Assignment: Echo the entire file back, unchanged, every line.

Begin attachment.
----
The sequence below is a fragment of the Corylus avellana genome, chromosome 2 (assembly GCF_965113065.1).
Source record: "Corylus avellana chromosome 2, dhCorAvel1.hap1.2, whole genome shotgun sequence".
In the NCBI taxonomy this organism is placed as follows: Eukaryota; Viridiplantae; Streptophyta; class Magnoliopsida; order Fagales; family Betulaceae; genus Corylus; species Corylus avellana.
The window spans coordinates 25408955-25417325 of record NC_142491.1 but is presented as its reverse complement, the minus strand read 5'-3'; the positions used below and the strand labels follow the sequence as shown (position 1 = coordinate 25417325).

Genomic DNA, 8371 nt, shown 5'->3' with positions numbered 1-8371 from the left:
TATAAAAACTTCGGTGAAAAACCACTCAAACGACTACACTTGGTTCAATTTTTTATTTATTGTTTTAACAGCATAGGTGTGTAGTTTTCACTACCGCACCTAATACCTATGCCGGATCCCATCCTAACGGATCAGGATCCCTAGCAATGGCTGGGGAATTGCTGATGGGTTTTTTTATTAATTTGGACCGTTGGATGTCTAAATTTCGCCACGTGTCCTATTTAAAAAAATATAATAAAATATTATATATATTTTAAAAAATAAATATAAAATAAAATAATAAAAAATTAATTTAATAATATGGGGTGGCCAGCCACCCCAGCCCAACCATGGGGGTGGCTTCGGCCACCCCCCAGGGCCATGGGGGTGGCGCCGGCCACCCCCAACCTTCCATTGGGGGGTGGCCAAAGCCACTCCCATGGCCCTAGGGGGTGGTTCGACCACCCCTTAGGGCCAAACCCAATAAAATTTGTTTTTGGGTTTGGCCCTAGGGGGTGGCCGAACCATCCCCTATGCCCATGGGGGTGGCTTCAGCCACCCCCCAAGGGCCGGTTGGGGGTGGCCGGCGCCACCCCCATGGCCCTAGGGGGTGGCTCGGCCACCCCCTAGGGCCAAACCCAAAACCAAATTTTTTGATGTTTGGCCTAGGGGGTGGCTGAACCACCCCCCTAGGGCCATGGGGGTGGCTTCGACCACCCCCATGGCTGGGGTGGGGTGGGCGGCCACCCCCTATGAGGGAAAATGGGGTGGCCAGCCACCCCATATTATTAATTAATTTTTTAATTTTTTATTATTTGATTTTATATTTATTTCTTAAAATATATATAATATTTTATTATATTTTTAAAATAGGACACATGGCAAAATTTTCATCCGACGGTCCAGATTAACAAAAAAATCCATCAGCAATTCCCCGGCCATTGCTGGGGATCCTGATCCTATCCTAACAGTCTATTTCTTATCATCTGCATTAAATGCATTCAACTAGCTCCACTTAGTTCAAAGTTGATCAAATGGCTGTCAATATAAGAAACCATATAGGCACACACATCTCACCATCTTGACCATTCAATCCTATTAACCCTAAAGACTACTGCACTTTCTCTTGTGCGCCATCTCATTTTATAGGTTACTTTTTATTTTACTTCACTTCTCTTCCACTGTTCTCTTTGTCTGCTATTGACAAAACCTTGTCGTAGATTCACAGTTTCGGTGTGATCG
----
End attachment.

The sequence below is a fragment of the Corylus avellana genome, chromosome 2 (assembly GCF_965113065.1).
Source record: "Corylus avellana chromosome 2, dhCorAvel1.hap1.2, whole genome shotgun sequence".
In the NCBI taxonomy this organism is placed as follows: Eukaryota; Viridiplantae; Streptophyta; class Magnoliopsida; order Fagales; family Betulaceae; genus Corylus; species Corylus avellana.
The window spans coordinates 25408955-25417325 of record NC_142491.1 but is presented as its reverse complement, the minus strand read 5'-3'; the positions used below and the strand labels follow the sequence as shown (position 1 = coordinate 25417325).

Genomic DNA, 8371 nt, shown 5'->3' with positions numbered 1-8371 from the left:
TATAAAAACTTCGGTGAAAAACCACTCAAACGACTACACTTGGTTCAATTTTTTATTTATTGTTTTAACAGCATAGGTGTGTAGTTTTCACTACCGCACCTAATACCTATGCCGGATCCCATCCTAACGGATCAGGATCCCTAGCAATGGCTGGGGAATTGCTGATGGGTTTTTTTATTAATTTGGACCGTTGGATGTCTAAATTTCGCCACGTGTCCTATTTAAAAAAATATAATAAAATATTATATATATTTTAAAAAATAAATATAAAATAAAATAATAAAAAATTAATTTAATAATATGGGGTGGCCAGCCACCCCAGCCCAACCATGGGGGTGGCTTCGGCCACCCCCCAGGGCCATGGGGGTGGCGCCGGCCACCCCCAACCTTCCATTGGGGGGTGGCCAAAGCCACTCCCATGGCCCTAGGGGGTGGTTCGACCACCCCTTAGGGCCAAACCCAATAAAATTTGTTTTTGGGTTTGGCCCTAGGGGGTGGCCGAACCATCCCCTATGCCCATGGGGGTGGCTTCAGCCACCCCCCAAGGGCCGGTTGGGGGTGGCCGGCGCCACCCCCATGGCCCTAGGGGGTGGCTCGGCCACCCCCTAGGGCCAAACCCAAAACCAAATTTTTTGATGTTTGGCCTAGGGGGTGGCTGAACCACCCCCCTAGGGCCATGGGGGTGGCTTCGACCACCCCCATGGCTGGGGTGGGGTGGGCGGCCACCCCCTATGAGGGAAAATGGGGTGGCCAGCCACCCCATATTATTAATTAATTTTTTAATTTTTTATTATTTGATTTTATATTTATTTCTTAAAATATATATAATATTTTATTATATTTTTAAAATAGGACACATGGCAAAATTTTCATCCGACGGTCCAGATTAACAAAAAAATCCATCAGCAATTCCCCGGCCATTGCTGGGGATCCTGATCCTATCCTAACAGTCTATTTCTTATCATCTGCATTAAATGCATTCAACTAGCTCCACTTAGTTCAAAGTTGATCAAATGGCTGTCAATATAAGAAACCATATAGGCACACACATCTCACCATCTTGACCATTCAATCCTATTAACCCTAAAGACTACTGCACTTTCTCTTGTGCGCCATCTCATTTTATAGGTTACTTTTTATTTTACTTCACTTCTCTTCCACTGTTCTCTTTGTCTGCTATTGACAAAACCTTGTCGTAGATTCACAGTTTCGGTGTGATCG